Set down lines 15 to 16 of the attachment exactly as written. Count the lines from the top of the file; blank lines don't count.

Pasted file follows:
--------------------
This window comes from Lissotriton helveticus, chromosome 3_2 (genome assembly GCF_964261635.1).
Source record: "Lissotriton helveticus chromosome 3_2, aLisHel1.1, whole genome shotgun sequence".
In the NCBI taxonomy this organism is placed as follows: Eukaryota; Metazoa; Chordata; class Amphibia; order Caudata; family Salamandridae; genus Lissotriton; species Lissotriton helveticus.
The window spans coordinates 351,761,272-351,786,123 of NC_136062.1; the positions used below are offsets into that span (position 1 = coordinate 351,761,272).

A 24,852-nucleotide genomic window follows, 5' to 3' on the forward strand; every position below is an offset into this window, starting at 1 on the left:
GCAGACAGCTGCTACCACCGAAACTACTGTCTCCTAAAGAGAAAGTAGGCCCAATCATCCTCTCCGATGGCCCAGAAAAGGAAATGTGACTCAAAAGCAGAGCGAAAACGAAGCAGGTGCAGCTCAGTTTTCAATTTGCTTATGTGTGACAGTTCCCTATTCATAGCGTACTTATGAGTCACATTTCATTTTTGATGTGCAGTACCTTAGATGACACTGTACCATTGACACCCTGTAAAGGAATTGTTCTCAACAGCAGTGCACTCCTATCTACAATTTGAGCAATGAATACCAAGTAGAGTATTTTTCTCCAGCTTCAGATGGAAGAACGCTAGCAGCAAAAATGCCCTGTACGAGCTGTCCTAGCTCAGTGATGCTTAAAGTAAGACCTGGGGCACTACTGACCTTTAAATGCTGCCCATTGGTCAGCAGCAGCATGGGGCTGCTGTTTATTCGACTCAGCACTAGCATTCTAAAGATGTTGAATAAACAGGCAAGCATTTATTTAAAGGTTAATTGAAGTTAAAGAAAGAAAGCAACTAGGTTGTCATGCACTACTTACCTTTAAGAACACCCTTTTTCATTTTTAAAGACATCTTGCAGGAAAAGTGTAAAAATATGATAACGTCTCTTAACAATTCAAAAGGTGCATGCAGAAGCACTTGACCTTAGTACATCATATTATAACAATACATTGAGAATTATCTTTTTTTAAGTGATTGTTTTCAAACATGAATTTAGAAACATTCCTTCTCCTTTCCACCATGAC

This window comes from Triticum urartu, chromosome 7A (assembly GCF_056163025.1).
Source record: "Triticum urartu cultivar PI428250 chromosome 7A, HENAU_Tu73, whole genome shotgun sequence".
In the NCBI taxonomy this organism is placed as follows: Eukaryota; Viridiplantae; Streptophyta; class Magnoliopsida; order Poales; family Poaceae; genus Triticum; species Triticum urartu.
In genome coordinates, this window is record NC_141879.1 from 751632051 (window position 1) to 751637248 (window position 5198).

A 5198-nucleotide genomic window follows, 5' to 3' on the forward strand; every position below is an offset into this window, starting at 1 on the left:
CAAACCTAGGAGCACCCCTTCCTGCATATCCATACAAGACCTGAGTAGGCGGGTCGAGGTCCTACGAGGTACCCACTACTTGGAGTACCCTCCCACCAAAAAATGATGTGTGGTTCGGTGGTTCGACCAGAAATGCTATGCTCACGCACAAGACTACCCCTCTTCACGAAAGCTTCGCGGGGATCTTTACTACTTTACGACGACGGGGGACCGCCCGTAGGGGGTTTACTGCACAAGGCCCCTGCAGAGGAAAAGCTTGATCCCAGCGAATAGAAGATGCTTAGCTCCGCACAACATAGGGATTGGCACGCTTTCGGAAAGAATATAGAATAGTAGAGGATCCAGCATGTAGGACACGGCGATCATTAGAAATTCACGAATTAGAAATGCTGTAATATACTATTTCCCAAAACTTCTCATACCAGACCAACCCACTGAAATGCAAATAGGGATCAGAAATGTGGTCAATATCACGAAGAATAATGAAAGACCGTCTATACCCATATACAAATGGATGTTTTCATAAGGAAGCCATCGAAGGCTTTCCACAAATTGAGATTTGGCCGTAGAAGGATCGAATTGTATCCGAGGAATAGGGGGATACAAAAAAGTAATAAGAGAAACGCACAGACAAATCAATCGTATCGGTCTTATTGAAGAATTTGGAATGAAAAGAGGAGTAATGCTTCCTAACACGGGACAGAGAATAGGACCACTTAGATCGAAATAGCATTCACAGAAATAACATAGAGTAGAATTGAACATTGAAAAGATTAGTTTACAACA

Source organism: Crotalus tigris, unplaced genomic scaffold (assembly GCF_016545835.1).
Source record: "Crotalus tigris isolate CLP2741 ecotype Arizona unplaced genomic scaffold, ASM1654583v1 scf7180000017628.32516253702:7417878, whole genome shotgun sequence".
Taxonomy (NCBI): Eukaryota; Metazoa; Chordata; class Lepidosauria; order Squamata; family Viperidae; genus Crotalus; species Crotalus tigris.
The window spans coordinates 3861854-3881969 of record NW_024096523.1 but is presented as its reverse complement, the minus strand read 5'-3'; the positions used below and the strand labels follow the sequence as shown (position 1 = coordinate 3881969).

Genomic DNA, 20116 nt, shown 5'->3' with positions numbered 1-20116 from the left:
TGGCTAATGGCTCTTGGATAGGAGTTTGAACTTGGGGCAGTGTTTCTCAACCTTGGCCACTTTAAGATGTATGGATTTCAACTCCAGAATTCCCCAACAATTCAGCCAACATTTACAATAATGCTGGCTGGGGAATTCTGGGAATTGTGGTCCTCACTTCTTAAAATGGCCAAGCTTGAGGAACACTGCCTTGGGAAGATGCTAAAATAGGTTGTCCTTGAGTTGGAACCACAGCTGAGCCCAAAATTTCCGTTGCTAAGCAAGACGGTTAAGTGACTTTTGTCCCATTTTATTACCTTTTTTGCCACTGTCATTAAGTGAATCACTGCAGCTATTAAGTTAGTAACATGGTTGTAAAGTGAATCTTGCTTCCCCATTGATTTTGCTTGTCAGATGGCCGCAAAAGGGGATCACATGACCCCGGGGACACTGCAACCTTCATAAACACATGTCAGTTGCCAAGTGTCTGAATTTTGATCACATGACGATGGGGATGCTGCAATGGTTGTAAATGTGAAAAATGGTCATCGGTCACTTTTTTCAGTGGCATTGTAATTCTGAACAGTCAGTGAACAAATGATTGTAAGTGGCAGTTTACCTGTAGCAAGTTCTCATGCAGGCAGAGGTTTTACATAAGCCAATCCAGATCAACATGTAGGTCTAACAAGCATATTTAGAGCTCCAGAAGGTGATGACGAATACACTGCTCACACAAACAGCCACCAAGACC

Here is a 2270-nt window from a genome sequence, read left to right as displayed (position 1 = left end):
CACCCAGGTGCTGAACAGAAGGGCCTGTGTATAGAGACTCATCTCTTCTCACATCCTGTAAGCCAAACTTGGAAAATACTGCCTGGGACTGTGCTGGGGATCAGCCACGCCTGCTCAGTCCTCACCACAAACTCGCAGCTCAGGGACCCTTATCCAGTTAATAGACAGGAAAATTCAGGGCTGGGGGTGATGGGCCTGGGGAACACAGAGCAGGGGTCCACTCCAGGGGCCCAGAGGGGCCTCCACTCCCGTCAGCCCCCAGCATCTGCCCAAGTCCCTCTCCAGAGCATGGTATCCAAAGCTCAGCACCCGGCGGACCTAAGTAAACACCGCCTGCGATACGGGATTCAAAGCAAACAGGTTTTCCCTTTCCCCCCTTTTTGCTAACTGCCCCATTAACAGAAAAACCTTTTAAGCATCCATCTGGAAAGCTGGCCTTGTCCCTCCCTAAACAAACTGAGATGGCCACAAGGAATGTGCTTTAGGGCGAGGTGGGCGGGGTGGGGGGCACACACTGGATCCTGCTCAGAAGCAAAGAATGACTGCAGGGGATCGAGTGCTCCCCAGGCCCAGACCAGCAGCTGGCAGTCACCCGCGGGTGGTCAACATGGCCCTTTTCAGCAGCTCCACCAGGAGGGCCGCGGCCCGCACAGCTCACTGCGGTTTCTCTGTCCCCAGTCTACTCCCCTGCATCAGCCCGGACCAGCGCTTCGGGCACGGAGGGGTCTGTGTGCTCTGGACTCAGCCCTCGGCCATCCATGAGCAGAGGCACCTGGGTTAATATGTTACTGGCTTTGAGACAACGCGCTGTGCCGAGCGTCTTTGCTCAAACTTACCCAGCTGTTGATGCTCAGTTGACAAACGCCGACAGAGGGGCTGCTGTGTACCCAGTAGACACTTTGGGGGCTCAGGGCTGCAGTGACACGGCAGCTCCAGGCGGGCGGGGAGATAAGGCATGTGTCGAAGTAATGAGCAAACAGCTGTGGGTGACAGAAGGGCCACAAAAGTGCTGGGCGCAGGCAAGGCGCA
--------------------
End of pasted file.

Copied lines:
Taxonomy (NCBI): Eukaryota; Metazoa; Chordata; class Lepidosauria; order Squamata; family Viperidae; genus Crotalus; species Crotalus tigris.
The window spans coordinates 3861854-3881969 of record NW_024096523.1 but is presented as its reverse complement, the minus strand read 5'-3'; the positions used below and the strand labels follow the sequence as shown (position 1 = coordinate 3881969).